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  1. #1
    Community Member PermaBanned's Avatar
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    Default To Producer Rowan & Company:

    Quote Originally Posted by ProducerRowan View Post
    Raids get a lot of forum traffic but not necessarily the player usage.
    I'm sure you have, but I'll put this out there anyway: please consider the implications and probable causes for why that is.

    Raids get a lot of forum traffic, because they're desired based on a few assumed & traditional premises. The lack of "player usage" is directly traceable to Menace of the Underdark.

    •Raids drop the best loot.
    This has been a loot principle for as long as I can remember. Pre MotU, it was (largely) true in DDO. Sure, there were quest based exceptions like The Baubble; but really Tod, Shroud, Abbot, Titan, Reavers, Demon Queen, Hound, VoD and VoN all maintained relevance from their inception on. They were our only dependable source of +3/4 Tomes. Epic DQ, VoN and Chronoscope took heroically good (and in some cases still epically viable) gear and gave it Epic upgrades. All these raids, even the mid-level ones, dropped the "must haves for uberness" and were therefor run consistently as an "end game" activity. With MotU you killed the gear and surpassed the tomes, and the need for epic level/destiny xp meant we needed to spend time in higher level content. You promised us two new raids, and delivered one, so until Epic Gianthold we had ONE cap level relevant raid. Now we have 2 with a third on the way (yay, another promise of a future raid!) plus an increased level cap with another on the way. Yikes, this recipe is not looking good so far.

    •Social Experience
    Raids gave guilds ways to gather a large contingent of their members together in one place. They also made the best mixers. Being that they called for a 12 person group, even one mostly filled by guildies usually needed to pug out a few spots, and this allowed for both social and strategic circles to broaden. Killing off the incentive to run most of the games raids removed the opportunity for large group interaction; especially since changes in quest design, dungeon alert & scaling reward small group & solo play over full group questing. We miss our social gatherings but also want to have them in a rewarding environment and most existing raids are not that.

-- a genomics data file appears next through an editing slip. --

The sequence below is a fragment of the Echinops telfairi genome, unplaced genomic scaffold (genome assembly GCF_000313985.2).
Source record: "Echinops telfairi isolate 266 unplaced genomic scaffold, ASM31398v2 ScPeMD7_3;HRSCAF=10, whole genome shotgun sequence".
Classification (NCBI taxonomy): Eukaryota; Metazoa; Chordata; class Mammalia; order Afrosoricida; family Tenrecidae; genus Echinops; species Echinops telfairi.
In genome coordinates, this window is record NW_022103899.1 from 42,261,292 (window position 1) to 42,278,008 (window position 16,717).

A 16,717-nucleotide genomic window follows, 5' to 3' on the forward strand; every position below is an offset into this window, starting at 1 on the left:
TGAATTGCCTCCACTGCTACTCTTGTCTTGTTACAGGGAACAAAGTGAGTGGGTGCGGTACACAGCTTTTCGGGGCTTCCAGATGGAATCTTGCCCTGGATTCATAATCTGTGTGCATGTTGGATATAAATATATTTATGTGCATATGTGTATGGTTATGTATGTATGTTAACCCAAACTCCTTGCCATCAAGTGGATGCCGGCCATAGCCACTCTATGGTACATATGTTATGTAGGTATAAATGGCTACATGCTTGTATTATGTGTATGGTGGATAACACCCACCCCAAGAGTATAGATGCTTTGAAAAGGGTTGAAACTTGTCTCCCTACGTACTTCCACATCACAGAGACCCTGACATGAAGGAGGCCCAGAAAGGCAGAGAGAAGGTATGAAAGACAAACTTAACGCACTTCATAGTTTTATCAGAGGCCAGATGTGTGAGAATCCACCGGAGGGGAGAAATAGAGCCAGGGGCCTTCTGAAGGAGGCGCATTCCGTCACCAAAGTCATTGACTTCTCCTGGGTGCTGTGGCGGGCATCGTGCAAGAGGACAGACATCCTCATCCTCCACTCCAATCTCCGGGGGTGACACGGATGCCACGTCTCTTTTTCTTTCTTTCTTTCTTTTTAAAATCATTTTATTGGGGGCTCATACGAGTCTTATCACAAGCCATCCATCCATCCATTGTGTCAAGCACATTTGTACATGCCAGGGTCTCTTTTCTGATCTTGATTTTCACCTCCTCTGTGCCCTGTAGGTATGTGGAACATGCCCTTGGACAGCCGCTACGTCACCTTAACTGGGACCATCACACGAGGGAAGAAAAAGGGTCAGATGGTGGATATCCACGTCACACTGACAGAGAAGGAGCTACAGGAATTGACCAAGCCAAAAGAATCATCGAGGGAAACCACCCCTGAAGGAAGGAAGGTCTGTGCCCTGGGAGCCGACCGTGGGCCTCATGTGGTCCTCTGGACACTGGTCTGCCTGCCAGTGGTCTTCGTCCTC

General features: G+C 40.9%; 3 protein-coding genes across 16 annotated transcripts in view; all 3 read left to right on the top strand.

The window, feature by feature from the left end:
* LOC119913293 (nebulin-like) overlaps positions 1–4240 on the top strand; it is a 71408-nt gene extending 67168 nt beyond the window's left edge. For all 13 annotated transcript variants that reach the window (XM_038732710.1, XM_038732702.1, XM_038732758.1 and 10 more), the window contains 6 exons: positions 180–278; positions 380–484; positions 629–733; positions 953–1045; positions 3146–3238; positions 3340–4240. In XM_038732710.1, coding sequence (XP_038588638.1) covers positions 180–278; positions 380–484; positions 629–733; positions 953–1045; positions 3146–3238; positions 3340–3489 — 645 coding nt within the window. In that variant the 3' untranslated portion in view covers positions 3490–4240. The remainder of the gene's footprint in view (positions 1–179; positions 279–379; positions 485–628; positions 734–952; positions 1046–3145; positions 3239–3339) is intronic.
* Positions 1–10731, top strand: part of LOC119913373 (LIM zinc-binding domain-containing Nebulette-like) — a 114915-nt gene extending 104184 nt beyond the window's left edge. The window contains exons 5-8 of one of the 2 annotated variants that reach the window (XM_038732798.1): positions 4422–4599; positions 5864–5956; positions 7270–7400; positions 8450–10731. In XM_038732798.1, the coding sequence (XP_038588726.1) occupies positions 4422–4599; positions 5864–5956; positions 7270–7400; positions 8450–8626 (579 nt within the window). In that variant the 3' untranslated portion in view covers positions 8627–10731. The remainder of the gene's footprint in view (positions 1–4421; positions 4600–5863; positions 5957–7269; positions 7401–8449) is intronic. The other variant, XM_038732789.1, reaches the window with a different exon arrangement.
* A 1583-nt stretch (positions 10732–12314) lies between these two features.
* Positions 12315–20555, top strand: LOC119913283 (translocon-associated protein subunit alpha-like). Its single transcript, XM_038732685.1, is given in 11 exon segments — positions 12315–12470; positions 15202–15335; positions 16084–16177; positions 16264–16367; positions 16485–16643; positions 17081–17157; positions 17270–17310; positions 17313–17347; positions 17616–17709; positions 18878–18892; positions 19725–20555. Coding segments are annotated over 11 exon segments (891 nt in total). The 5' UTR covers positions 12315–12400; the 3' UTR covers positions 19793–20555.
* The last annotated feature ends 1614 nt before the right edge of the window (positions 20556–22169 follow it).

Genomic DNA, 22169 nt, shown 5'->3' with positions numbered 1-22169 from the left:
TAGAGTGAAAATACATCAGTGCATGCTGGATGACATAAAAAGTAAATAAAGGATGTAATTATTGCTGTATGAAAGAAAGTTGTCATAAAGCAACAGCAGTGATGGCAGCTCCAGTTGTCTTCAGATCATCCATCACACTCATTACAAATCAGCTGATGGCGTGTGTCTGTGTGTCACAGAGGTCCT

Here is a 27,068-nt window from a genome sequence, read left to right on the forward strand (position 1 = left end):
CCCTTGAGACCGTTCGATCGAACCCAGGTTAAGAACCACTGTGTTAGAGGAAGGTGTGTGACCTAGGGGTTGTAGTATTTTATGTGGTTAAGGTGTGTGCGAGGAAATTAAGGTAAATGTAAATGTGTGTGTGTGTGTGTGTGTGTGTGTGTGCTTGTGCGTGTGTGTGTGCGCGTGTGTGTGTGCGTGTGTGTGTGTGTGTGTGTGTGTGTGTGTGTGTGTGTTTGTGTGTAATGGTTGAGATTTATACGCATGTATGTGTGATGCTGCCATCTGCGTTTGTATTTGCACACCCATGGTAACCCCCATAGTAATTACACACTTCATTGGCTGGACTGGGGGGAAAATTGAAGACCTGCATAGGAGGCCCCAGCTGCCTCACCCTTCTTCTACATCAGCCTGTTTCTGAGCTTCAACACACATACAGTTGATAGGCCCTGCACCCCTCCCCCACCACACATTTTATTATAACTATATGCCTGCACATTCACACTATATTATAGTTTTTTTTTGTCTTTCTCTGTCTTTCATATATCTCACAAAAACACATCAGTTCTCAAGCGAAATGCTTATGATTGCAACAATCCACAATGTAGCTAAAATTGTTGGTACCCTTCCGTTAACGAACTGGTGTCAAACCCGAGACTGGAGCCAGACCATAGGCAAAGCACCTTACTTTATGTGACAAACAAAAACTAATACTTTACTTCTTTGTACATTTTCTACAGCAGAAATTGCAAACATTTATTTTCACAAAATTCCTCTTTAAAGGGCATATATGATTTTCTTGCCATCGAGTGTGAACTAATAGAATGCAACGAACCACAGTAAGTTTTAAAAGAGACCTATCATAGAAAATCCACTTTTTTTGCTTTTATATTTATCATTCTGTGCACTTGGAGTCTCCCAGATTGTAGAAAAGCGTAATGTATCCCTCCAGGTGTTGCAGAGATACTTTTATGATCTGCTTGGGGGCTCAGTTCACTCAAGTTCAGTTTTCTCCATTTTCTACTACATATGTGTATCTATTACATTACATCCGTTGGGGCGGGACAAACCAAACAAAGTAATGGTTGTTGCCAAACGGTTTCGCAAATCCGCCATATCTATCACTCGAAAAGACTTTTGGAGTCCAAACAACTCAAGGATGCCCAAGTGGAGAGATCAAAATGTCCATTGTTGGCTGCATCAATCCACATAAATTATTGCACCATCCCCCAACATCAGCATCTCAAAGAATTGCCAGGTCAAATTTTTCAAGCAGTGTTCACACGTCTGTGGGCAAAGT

•Coolness
    Raids usually featured quest design & mechanics that were different from the rest of the game. Other than a few pieces of TR twink loot, this is the only aspect of the older non-epic raids that kept us coming back to them post MotU, and you can tell from your own metrics (reflected in the quoted statement) how much allure those had to the general populace; so the message is clear: we want/need incentives to run raids, and we would prefer them to be "end game" relevant.

    •The Shroud
    Please please please learn from this raid. It is still (IMHO) run more than any other raid. It's loot is TR lovelyness that can still maintain some epic relevance. It has lots of elements from timing order (portals & part two bosses/crystal) to puzzles to tough boss beat downs. Sure, with destiny power portal orders don't matter so much, and the boss beat downs are a lot easier; but just one guy out of sinc with the rest can make part 2 rough, and people not paying attention can still wipe a group in parts 4 or 5. The quintessential DDO raid for future inspiration.

    So to recap: level cap increases, power creep (leap), and changes in gear design & mechanics have invalidated pretty much everything the preMotU raids had to offer, other than a social experience; but we want that experience in a loot rewarding environment. We were supposed to get 2 MotU raids, and then EGH. Instead we got 1 MotU raid full of mechanics that irritated the playerbase, and then EGH. That is not an end game raid environment. Is it really that surprising raids don't currently get a lot of in game attention? Maybe that undelivered on raid we were promised would've been more apealing than CitW, maybe not, but if just that 1 more were delivered we would have 50% more cap level raids to run than we do now. This is why you see a lot of forum traffic about raids without an in-game correlation.

    So our immediate future holds the following: another raid, for a total of 3 - assuming this next one comes to fruition and isn't just another empty promise - and another level cap increase to 30. Supposedly 30 is the long term cap plan, and I dearly hope this is so. With a stable level cap, you can build an end game environment that includes raids. Create some new ones, update some old ones, or better yet do both. Learn from Shroud about what keeps a raid relevant over the long haul, learn from Abbot and Titan what keeps some interesting inspite of loot irrelevance, and learn from CitW what we don't want.

    Apologies to all if I babbled a bit up there, please feel free to critique, revise or add your own opinions on the matter. Who knows? Maybe a dev/rep/producer will even converse with us about it some...

    •TL;DR
    Give us cool, entertaining raids with loot relevant to level cap and you'll see the forum chatter/in game correlation you're looking for. Keep breaking promises about delivering raids and raising level caps faster than you develop sufficient content and there's simply no possable way for that correlation to happen.
    Now excuse me while I wander off to arm myself with Grilled Cheese Sandwiches and hunker down behind my Armored Beer Refrigerator, while I have the UFO's take control of the Congresional Wives with the help of the International Cocaine Smugglers and the Evil Geniuses for a Better Tomorrow